HOUSTON (AP) — Lt. Gov. David Dewhurst and the three fellow Republicans vying to take his post kept things largely civil during a debate Tuesday night — often struggling to find key areas of disagreement.
Dewhurst, who oversees the state Senate, bragged about helping secure nearly 50 tax cuts since taking office in 2003. He is seeking re-election after losing a 2012 U.S. Senate race to Ted Cruz.
State Sen. Dan Patrick, a tea party favorite from Houston, vowed to ram red-meat conservative proposals through the Legislature if elected, including allowing carrying guns on college campuses and expanding school choice to let parents use state funding to pull their children out of struggling, traditional public schools in favor of charters or religious and private alternatives.
Land Commissioner Jerry Patterson said he wouldn't allow "environmental Nazis" to use federal and state wildlife protections to limit oil and natural gas exploration, but also stressed that he was not a single-issue candidate. Todd Staples, the state's agricultural commissioner, said he has successfully stood up for ranchers on the Texas-Mexico border whose property was in danger of being overrun by drug cartels.
"If you're looking to vote for the nicest guy up here, it's going to be a four-way split," Patrick told a crowd of about 200.
But Patrick, who Dewhurst appointed head of the powerful Senate Education Committee for this past legislative session, later took a swipe at the lieutenant governor, saying he'd used his position to choose too many Democratic committee heads.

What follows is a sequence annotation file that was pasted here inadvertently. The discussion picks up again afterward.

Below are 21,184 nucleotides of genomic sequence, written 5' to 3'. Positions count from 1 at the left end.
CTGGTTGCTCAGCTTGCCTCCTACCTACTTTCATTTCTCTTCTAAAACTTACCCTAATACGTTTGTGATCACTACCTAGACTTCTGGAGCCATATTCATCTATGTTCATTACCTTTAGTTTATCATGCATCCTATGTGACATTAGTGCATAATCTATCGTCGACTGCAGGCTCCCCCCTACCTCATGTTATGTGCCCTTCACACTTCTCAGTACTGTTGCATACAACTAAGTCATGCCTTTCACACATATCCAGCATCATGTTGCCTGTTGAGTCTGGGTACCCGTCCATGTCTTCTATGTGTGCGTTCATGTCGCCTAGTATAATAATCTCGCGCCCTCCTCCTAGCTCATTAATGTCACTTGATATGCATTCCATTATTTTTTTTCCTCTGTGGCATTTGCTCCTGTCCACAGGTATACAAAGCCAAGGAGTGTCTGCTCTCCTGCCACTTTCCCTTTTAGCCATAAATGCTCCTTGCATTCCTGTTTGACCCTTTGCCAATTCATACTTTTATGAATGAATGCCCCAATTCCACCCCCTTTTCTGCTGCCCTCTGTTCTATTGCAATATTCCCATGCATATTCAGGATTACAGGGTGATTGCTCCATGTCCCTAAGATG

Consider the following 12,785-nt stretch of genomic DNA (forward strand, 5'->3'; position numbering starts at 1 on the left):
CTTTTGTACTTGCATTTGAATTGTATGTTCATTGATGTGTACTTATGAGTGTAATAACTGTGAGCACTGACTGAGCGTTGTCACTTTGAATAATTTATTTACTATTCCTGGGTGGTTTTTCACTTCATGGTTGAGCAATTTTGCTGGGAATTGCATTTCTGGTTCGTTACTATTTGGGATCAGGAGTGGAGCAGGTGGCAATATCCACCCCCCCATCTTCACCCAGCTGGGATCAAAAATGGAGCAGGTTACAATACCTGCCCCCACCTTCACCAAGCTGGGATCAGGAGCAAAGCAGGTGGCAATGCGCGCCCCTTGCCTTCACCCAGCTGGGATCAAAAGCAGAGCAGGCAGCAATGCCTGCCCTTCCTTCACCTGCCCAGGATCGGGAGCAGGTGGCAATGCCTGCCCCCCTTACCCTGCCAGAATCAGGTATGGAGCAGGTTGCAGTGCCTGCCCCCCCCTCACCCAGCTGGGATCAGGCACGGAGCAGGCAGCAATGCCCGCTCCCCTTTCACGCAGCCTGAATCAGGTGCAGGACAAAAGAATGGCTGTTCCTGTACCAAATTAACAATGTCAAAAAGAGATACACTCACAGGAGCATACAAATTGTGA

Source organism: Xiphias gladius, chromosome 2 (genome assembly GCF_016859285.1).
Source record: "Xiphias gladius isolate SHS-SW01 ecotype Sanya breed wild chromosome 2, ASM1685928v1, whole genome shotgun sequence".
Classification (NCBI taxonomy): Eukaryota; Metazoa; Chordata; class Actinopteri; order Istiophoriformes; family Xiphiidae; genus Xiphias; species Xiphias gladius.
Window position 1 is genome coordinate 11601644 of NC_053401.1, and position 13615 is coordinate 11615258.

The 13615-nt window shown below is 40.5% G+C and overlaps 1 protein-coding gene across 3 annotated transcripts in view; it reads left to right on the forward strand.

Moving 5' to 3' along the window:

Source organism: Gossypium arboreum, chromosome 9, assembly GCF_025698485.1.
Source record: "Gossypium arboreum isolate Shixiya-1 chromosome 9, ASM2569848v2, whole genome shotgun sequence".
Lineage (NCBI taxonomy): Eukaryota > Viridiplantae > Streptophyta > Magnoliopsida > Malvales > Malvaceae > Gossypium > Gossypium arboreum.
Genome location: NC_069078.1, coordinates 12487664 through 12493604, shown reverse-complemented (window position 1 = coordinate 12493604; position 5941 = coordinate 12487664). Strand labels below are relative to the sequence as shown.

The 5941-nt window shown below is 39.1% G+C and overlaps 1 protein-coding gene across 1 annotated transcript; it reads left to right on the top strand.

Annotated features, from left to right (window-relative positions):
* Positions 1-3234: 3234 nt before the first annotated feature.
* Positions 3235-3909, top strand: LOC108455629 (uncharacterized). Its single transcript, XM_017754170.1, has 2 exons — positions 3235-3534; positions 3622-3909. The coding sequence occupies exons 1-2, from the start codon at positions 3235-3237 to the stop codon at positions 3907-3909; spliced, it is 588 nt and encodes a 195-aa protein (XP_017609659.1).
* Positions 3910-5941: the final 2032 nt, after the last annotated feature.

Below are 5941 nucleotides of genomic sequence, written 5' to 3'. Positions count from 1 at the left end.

"I'm not going to let the Democrats run the Texas Senate," Patrick said. Because of a dispersed question-answer format, Dewhurst wasn't given a chance to respond directly.
Sparks flew at a previous debate when Patrick made a similar argument. Dewhurst shot back then that Democrats didn't lead any important committees — drawing the ire of San Antonio Democratic Sen. Leticia Van de Putte, who chairs a veterans affairs committee.
No major Democratic candidate has yet declared to run for lieutenant governor, but Van De Putte has been mentioned as a possible contender. If no one in the crowded Republican field wins at least 50 percent of the votes cast in the March primary, meanwhile, the top-two finishers will advance to a runoff.
Tuesday's debate was sponsored by the United Republicans of Harris County and the Texas Federation of Republican Women. Asked what was the worst mistake he'd made in office, Dewhurst said he now jokes when addressing police groups that it's "much better to talk to police officers in person than on the phone."
That drew loud laughter and was a reference to Dewhurst recently calling police in a Dallas suburb and trying to insert his influence after his niece was arrested for shoplifting. He added Tuesday: "What would you do if it's Saturday night and two relatives call you crying?"
Another laugh line came when Patterson was asked if he would support a proposal to better track so-called "dark money" political contributions statewide. He replied simply: "Yes."
A bill approved by the Legislature but vetoed by Gov. Rick Perry would have required some politically active nonprofits to disclose their major donors.
Fielding the same question, Patrick noted that releasing the names of key donors to anti-abortion groups and other organizations working on politically sensitive matters could lead to boycotts of certain businesses. He said it was especially important for interests who stand up for "pro-life, pro-family, pro-Christian values."
Staples also talked openly about religion, reminding the crowd that our rights "come from God not man" and are enshrined in the U.S. Constitution.
"The bigger government gets the more it infringes on those rights," Staples said, promising to stamp out "waste and inefficiencies" in every state agency, even if he has to summon their heads to his office every week.